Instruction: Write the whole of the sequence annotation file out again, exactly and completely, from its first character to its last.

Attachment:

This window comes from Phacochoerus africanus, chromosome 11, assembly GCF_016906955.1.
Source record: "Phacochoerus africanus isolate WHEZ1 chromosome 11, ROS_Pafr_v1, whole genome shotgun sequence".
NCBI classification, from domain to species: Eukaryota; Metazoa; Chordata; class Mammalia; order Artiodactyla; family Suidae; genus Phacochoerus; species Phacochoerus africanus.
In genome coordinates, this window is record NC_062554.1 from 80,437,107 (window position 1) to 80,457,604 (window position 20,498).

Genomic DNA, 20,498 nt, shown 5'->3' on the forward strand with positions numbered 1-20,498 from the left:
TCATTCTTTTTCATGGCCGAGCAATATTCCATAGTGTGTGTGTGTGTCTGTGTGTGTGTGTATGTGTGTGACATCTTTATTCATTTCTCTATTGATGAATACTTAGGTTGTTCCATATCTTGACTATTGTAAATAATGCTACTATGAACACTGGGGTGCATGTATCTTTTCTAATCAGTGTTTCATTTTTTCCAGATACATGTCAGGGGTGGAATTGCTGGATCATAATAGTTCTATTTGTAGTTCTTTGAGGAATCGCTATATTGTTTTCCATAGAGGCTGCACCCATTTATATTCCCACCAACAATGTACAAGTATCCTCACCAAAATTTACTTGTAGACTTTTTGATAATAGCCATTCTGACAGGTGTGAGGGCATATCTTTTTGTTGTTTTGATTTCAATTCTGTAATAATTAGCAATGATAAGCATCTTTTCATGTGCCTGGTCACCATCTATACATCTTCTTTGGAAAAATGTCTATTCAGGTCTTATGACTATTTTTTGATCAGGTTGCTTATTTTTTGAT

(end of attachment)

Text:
This window comes from Phacochoerus africanus, chromosome 11, assembly GCF_016906955.1.
Source record: "Phacochoerus africanus isolate WHEZ1 chromosome 11, ROS_Pafr_v1, whole genome shotgun sequence".
NCBI classification, from domain to species: Eukaryota; Metazoa; Chordata; class Mammalia; order Artiodactyla; family Suidae; genus Phacochoerus; species Phacochoerus africanus.
In genome coordinates, this window is record NC_062554.1 from 80,437,107 (window position 1) to 80,457,604 (window position 20,498).

Genomic DNA, 20,498 nt, shown 5'->3' on the forward strand with positions numbered 1-20,498 from the left:
TCATTCTTTTTCATGGCCGAGCAATATTCCATAGTGTGTGTGTGTGTCTGTGTGTGTGTGTATGTGTGTGACATCTTTATTCATTTCTCTATTGATGAATACTTAGGTTGTTCCATATCTTGACTATTGTAAATAATGCTACTATGAACACTGGGGTGCATGTATCTTTTCTAATCAGTGTTTCATTTTTTCCAGATACATGTCAGGGGTGGAATTGCTGGATCATAATAGTTCTATTTGTAGTTCTTTGAGGAATCGCTATATTGTTTTCCATAGAGGCTGCACCCATTTATATTCCCACCAACAATGTACAAGTATCCTCACCAAAATTTACTTGTAGACTTTTTGATAATAGCCATTCTGACAGGTGTGAGGGCATATCTTTTTGTTGTTTTGATTTCAATTCTGTAATAATTAGCAATGATAAGCATCTTTTCATGTGCCTGGTCACCATCTATACATCTTCTTTGGAAAAATGTCTATTCAGGTCTTATGACTATTTTTTGATCAGGTTGCTTATTTTTTGAT